|That's the size of my tattoo. Is there a Philly Ink? Sign me up.|
Of course not having the "updated" paperwork they wanted me to have brought with me (without telling me as such), the patient care coordinator at Dr. Henry's office faxed it right over and I was ushered back into an exam room. Who knew that the district had exam rooms??
Eventually the doctor came in, and I told her an abbreviated version of my story (which she would've already known had anyone cared to check into my medical records - which I had already given them full access to). She was (surprisingly) sympathetic and said she wouldn't need to see me until February, unless I felt up to going back to work before then.
I thought I would feel vindicated after having shown these officials my scars and pale scalp. But there was nothing even remotely physical about the exam, aside from the fact that I was there in person to tell highlights of the past 6 months. I left almost feeling depressed. A tiny piece of me wanted them to call me a fraud and say someone had gotten this all wrong. Go back to work, Lady! You're not sick! But she didn't. She looked at me with these sad eyes and said I was just a baby, the same age as her son. Yeah.
Later in the day, I had my radiation planning session at Abington. I arrived a few minutes before 1 pm and discovered a former co-worker was also there for her own appointment. Wonderful to see her, but how annoying that it had to be there, of all places. After we started to catch up, I was called back to go in (they stay on schedule here, dude) and a warm, smiley technician led me to the locker room area. Permitted to keep on my new (and warm) boots, I changed into a double gown (one open in the back, one open in the front) and waited in the women's waiting area for her to come back and get me.
I chatted it up with a few other women there (and bragged about seeing LZ on the cover of one of the magazines laid out), but then was quickly retrieved and brought back to a treatment room. The 2 women who worked there introduced themselves while they busily prepared all of the materials they would need for the session. One asked me my full name and birthdate (as they always do) and then took my picture. "Smile!" she said, as she clicked, then turned the screen around to show me.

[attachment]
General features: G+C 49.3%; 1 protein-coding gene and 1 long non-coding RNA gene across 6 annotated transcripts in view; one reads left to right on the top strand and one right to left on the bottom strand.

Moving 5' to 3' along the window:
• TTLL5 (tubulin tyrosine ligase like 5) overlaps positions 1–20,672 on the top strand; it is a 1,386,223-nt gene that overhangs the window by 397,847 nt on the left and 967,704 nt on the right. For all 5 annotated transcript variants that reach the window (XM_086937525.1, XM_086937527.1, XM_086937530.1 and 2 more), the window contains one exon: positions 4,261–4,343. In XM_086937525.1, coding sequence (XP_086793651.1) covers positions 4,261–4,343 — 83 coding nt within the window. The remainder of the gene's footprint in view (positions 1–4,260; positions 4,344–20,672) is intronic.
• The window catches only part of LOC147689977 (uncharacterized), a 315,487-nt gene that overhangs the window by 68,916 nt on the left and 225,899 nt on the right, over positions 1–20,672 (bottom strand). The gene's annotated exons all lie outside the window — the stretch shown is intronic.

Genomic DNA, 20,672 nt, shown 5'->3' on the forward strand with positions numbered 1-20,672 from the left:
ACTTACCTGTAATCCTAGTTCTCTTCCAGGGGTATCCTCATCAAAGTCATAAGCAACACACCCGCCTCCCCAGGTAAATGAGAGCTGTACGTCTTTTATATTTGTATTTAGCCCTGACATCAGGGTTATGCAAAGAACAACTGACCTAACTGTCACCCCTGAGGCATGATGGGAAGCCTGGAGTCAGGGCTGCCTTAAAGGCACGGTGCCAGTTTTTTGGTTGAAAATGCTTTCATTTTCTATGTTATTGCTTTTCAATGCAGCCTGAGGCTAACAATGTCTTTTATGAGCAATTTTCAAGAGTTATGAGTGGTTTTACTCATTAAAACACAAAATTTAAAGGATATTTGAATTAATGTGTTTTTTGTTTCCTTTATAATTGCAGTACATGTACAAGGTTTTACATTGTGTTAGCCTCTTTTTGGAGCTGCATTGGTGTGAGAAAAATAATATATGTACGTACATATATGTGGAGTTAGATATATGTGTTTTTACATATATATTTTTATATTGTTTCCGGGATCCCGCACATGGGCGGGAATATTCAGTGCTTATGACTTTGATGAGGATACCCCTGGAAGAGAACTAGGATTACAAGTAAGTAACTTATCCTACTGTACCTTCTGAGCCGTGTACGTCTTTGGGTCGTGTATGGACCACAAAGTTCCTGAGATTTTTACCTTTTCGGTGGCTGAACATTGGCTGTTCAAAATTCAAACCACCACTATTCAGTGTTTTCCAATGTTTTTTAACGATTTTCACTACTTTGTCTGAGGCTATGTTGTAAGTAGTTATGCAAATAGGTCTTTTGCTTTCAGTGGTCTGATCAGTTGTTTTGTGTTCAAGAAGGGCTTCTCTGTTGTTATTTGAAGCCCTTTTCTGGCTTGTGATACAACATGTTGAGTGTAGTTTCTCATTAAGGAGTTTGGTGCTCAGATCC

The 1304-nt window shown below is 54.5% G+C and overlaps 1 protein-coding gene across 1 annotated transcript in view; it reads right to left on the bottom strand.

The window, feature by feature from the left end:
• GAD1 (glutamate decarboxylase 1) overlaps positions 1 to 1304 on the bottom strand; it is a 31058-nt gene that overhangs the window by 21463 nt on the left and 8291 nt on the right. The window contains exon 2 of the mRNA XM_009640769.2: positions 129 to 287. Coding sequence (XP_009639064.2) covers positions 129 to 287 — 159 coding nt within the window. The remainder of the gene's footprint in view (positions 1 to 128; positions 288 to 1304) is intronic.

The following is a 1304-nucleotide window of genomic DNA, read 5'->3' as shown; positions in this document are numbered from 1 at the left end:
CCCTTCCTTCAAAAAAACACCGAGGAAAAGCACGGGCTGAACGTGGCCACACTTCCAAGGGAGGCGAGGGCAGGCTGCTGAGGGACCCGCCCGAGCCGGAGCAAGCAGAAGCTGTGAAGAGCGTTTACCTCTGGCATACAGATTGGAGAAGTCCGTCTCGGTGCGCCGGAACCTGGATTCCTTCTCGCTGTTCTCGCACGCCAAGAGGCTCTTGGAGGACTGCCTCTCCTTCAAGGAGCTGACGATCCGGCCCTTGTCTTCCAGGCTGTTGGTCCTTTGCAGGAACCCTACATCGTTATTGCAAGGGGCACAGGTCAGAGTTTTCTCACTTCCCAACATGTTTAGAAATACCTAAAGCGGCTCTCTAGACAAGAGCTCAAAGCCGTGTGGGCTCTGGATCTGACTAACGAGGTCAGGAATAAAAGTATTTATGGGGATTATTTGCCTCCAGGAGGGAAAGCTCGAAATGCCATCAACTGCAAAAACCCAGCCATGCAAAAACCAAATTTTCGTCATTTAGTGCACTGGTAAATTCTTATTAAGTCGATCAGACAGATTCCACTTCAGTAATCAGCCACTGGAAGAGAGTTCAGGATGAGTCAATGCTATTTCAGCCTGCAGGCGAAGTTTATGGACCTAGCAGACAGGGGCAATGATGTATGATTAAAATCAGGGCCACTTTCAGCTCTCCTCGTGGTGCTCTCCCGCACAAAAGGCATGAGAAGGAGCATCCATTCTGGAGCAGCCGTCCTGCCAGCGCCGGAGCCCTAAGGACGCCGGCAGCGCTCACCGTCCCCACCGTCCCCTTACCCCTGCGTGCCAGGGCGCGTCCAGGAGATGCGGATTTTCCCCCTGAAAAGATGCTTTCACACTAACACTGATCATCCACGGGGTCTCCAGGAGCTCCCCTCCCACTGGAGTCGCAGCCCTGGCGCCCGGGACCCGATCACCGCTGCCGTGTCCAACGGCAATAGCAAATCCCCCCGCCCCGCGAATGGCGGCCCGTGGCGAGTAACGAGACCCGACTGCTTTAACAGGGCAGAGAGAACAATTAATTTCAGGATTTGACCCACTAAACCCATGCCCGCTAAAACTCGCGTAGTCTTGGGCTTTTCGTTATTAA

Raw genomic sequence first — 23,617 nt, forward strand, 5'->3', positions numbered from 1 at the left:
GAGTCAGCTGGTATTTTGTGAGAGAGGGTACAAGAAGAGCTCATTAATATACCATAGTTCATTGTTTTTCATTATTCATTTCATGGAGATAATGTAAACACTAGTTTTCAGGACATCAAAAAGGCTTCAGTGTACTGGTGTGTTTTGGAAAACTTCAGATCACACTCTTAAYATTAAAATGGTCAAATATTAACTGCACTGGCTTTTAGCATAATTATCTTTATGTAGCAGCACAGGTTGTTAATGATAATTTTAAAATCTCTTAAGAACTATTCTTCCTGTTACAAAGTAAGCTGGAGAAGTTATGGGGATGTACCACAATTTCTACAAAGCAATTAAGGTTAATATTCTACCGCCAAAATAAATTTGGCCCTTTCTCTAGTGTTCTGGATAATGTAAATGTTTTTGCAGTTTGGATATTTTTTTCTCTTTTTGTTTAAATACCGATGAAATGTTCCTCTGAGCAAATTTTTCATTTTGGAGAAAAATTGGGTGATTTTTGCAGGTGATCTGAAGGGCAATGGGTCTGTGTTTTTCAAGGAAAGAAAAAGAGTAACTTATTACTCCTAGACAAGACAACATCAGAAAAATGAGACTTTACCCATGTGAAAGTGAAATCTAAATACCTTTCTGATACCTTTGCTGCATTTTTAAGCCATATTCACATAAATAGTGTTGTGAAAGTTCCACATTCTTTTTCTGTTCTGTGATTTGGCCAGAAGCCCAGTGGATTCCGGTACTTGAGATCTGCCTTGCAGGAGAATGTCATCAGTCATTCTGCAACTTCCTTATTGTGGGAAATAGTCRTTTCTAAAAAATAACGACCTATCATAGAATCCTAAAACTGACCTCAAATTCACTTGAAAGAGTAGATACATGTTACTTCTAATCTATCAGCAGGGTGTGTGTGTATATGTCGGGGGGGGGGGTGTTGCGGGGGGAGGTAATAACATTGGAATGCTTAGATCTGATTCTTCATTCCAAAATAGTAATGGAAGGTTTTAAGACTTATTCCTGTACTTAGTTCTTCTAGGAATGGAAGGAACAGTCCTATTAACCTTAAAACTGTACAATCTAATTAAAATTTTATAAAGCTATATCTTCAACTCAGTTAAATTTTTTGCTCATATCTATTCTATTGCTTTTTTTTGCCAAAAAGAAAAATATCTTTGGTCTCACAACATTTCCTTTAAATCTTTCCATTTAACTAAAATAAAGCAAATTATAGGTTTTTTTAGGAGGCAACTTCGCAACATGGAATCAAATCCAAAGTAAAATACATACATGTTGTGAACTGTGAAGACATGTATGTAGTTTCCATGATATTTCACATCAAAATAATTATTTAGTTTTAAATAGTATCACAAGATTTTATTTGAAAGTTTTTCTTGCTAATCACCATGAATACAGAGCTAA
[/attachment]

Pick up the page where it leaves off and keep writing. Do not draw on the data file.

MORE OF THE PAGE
"That's me," I replied, "At least for today." Since after all, it was the me with no hair, barely-there eyebrows and a rather pale complexion. They instructed me kindly on where to sit and eventually, how to lay atop this weird blue plastic-covered mat, which was going to make a mold of my upper body. The mold would help to ensure I was in the same position for each treatment.
So how does a blue mat become a mold? That is a question I can't answer. However, I can tell you it smelled strongly of dead fish as the inside of the mat heated and bubbled up around my arms and neck. I spent the next few minutes maintaining this position (arms held over my head) while the ladies mushed and pushed the mat to make sure all the innards worked correctly.
Next was time for scans. If I remember the order of events correctly, the technicians put some stickers on my chest, then left the room to watch the images of the scans as they were taken. Now this scanner had a much bigger donut than the CT scanners I've been in before - I think it's more of a multi-tasker, seeing as how it doses radiation treatments PLUS takes pictures (again, I think). I lay there for 10 minutes or so as I was zoomed in and out, until the ladies came back, marked me with 3 magic marker x's and then pricked me with a very sharp needle in three spots, to make (black, not blue) tiny new freckles permanent. These 3 marks are done for leveling purposes, again, to help ensure that your body is in exactly the same position for every treatment. They will have to program the machine to dose radiation out to specific coordinates that correspond to however your body is positioned the very first time.
I was surprised at how much the 3 tiny needle pricks hurt (do tattoos hurt this much? People are c-razy!). I got up from my blue mold, the ladies wrote all of my essential info on it in black sharpie, handed me an appointment reminder card, and they wished me a happy holiday (I won't be back until after Thanksgiving).
I returned to my locker, changed back into my non-hospital attire, and went back to the valet to pick up my car (I paid more for parking than I did for the appointment). I left dazed and a bit nauseated. After having a wonderful weekend, distracted by being away from home and pretending my life was normal, I had a rude awakening back in Cancer Land.